Opposing the contention of the State and in support of his position, counsel for plaintiff in error, both in oral argument and in his brief, contends that Section 32, Article 3 of the Constitution, neither has any application to, nor does it affect, either Section 6124 Revised General Statutes, or Section 2, Chapter 9169, and in support thereof advances and urges two propositions, which are:
First: That neither Section 6124, as it stood prior to the amendment, nor the Section as now amended, are Criminal Statutes within the meaning of the cited provisions of the Constitution.
Second: That if such original Section 6124, or as it now stands as amended, is a criminal statute, yet it does not provide for the "prosecution or the punishment of any crime committed before such repeal or amendment," inasmuch as the amending Act does not change the punishment of death, provided as a penalty for murder in the first degree without recommendation to mercy, but merely changes the means or mode of inflicting such punishment.
The propositions thus submitted for determination involve the construction to be placed upon the constitutional provision cited, and its application to and effect upon the statute under consideration.
The well-established rule in this State for construction of a penal law is that such law must be construed strictly and according to its letter. Nothing is to be regarded as included within it that is not within its letter as well as its spirit; nothing that is not clearly and intelligently described in the very words of the statute, as well as manifestly intended by the Legislature. And where a statute of this kind contains such an ambiguity as to leave a reasonable doubt of its meaning, where it admits of two constructions, that which operates in favor of life or liberty is to be preferred. Ex Parte Bailey, 39 Fla. 734, 23 South. Rep. 552; Atlantic Coast Line R. Co. v. State, 73 Fla. 609, 74 South. Rep. 595; Sanford v. State, 75 Fla. 393, 78 South. Rep. 340.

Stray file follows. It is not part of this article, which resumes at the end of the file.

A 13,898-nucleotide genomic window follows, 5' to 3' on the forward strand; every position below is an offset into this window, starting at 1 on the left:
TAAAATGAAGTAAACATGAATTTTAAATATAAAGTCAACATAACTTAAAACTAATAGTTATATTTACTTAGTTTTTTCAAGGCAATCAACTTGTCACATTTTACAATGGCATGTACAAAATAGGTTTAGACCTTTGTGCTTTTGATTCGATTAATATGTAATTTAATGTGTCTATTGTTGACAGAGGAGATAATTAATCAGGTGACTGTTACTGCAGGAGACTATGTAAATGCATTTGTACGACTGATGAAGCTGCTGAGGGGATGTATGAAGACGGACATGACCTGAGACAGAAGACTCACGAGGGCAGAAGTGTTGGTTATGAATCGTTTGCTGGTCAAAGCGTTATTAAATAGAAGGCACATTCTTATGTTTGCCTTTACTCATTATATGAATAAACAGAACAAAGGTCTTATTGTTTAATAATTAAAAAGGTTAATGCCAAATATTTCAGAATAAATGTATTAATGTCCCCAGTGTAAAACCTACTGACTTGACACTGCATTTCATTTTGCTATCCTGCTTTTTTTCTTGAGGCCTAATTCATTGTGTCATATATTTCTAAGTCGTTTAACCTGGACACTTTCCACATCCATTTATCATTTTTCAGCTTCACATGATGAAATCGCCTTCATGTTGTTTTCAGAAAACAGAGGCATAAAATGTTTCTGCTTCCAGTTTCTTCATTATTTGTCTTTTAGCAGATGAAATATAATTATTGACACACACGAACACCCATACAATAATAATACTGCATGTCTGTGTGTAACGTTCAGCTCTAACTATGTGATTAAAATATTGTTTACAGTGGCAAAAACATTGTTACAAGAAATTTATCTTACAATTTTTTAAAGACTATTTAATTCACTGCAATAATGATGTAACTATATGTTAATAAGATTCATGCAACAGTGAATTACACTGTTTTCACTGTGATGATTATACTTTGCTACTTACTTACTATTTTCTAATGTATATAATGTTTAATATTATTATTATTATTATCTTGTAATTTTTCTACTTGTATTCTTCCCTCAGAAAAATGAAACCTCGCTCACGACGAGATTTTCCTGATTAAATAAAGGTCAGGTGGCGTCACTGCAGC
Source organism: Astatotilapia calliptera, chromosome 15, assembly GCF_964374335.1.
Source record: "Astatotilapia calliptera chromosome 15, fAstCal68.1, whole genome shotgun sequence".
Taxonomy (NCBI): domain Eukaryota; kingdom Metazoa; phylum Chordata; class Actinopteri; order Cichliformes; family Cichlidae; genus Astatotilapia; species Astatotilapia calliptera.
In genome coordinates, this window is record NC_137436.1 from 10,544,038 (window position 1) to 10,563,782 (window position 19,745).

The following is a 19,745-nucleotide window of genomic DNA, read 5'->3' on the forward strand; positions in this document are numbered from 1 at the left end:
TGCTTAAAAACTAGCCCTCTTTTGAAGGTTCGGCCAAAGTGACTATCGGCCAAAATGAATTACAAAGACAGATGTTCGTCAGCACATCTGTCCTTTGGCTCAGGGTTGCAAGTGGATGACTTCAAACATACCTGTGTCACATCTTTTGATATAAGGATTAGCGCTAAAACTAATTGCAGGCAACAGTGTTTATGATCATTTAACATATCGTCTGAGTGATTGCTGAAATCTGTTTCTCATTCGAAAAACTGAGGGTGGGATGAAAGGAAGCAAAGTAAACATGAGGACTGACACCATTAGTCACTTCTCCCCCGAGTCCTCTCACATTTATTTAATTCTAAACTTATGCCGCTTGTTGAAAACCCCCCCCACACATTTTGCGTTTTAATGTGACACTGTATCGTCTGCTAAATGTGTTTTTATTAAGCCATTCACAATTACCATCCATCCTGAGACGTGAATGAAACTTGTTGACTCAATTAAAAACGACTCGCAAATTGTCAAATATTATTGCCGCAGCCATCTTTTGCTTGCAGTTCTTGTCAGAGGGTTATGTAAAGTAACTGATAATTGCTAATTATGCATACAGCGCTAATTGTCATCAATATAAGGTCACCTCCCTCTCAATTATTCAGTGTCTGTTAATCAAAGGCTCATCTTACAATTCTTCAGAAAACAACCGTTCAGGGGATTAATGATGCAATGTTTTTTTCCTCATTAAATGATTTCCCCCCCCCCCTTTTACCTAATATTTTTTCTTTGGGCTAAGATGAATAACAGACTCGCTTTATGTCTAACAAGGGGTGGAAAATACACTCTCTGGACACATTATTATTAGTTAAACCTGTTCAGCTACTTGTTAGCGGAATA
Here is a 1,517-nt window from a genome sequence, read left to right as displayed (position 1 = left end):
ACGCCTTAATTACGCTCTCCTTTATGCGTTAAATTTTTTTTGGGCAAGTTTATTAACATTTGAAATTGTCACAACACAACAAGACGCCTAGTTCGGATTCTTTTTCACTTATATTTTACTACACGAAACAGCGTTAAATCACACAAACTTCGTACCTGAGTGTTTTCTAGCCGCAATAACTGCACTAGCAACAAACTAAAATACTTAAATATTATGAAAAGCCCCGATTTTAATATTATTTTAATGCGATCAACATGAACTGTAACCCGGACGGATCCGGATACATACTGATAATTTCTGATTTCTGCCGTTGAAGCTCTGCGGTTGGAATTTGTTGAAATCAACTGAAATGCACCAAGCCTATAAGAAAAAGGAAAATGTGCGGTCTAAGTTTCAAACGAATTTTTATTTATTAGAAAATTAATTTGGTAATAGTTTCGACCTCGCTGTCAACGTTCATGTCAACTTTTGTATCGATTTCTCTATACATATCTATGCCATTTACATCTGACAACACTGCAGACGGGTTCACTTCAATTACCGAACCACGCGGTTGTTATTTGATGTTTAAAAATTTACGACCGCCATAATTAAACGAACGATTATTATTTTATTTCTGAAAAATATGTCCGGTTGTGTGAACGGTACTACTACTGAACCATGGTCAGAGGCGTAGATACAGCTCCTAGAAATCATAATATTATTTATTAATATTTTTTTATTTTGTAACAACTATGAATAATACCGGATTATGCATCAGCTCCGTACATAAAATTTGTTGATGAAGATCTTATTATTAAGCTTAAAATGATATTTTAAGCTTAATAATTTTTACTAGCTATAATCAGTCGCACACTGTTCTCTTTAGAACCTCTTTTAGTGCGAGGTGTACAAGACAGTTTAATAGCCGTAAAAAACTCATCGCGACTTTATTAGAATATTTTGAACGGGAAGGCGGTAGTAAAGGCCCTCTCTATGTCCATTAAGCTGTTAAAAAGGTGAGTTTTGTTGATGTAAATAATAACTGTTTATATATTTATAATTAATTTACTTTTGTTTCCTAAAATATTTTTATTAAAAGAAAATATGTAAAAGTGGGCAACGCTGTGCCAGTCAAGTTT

It is further held to be the law in this State that the established rules of construction applicable to statutes also apply to constitutions. State ex rel. Moodie v. Bryan, 50 Fla. 293, 39 South. Rep. 929; Mugge v. Warnell Lumber Veneer Co., 58 Fla. 318, 50 South. Rep. 645.